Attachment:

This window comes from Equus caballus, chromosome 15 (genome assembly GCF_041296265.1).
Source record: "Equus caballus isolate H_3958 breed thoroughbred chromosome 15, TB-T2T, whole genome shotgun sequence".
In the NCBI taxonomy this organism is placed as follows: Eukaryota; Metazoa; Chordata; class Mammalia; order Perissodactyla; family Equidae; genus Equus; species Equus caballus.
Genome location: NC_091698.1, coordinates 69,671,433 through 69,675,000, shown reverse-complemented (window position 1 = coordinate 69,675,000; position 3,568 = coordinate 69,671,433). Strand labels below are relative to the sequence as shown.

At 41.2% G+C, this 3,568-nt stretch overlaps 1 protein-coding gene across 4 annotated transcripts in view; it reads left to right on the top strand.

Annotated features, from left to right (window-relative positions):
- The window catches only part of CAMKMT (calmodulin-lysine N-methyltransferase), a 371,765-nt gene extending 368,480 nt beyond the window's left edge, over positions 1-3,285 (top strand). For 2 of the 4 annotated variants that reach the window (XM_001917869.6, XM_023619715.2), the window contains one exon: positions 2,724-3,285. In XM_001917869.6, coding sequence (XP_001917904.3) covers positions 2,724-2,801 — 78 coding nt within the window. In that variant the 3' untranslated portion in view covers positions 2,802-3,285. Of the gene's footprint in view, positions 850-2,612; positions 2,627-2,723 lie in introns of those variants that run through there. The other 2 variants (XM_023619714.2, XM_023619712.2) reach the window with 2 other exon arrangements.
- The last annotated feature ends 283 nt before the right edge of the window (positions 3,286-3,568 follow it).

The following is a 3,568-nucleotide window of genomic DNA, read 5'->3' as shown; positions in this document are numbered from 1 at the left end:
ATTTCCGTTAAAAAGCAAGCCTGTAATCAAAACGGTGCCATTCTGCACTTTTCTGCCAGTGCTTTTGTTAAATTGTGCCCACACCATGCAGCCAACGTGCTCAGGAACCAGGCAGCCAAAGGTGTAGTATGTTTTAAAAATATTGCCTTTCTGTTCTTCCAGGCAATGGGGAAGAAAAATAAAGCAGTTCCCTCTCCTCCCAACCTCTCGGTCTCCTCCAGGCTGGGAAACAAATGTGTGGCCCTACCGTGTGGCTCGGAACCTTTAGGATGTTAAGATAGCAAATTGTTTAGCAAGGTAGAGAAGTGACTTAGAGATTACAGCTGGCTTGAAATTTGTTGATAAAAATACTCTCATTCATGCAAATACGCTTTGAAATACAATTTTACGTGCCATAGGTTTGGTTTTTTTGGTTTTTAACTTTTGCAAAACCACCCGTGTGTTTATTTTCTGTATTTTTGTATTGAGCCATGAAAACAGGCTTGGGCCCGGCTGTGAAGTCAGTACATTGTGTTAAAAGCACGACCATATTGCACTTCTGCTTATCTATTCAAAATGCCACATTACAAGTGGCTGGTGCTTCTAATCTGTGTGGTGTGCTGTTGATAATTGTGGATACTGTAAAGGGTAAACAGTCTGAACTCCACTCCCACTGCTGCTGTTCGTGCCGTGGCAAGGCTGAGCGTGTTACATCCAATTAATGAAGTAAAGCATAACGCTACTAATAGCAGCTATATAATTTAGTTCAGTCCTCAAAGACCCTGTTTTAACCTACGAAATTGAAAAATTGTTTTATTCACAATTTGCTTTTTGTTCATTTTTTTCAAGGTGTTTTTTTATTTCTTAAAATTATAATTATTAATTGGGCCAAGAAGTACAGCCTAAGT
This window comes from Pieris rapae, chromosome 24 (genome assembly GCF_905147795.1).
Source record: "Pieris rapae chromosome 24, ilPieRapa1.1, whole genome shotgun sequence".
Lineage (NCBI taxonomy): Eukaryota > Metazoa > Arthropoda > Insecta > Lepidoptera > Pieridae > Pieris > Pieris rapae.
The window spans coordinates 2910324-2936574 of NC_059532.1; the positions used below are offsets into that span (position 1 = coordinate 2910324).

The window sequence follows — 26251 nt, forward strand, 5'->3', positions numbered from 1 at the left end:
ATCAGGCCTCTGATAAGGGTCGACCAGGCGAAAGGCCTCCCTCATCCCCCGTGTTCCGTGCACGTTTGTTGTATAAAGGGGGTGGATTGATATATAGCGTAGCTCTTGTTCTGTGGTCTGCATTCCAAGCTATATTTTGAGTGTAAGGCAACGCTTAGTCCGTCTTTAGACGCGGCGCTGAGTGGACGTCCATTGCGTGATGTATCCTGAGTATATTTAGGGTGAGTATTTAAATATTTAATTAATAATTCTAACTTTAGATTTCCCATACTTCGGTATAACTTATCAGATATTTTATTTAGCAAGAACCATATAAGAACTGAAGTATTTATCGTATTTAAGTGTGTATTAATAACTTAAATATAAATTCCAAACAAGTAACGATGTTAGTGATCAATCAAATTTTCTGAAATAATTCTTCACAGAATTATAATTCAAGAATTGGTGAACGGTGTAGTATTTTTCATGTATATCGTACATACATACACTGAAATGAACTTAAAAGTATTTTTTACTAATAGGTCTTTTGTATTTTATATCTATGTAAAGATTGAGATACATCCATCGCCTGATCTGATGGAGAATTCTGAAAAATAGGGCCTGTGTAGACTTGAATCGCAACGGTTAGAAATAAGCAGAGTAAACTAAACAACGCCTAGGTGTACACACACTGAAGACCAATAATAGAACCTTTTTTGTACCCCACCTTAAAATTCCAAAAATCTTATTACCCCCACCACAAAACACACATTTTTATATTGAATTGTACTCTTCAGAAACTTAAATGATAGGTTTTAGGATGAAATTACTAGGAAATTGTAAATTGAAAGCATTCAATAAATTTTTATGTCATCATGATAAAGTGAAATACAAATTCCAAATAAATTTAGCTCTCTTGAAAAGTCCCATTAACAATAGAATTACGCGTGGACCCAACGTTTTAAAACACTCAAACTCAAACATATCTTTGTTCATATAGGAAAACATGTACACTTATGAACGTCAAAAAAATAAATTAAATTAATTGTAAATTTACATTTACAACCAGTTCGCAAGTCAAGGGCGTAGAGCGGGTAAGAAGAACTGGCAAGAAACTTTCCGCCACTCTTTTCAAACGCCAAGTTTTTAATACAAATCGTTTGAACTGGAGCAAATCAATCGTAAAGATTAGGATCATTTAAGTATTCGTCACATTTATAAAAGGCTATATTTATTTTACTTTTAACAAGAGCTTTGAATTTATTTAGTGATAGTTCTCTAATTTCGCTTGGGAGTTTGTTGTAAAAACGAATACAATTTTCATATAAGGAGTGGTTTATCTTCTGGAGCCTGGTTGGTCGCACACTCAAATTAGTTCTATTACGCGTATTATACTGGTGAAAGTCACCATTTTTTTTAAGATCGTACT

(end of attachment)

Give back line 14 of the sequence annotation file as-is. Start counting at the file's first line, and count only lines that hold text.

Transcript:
The window spans coordinates 2910324-2936574 of NC_059532.1; the positions used below are offsets into that span (position 1 = coordinate 2910324).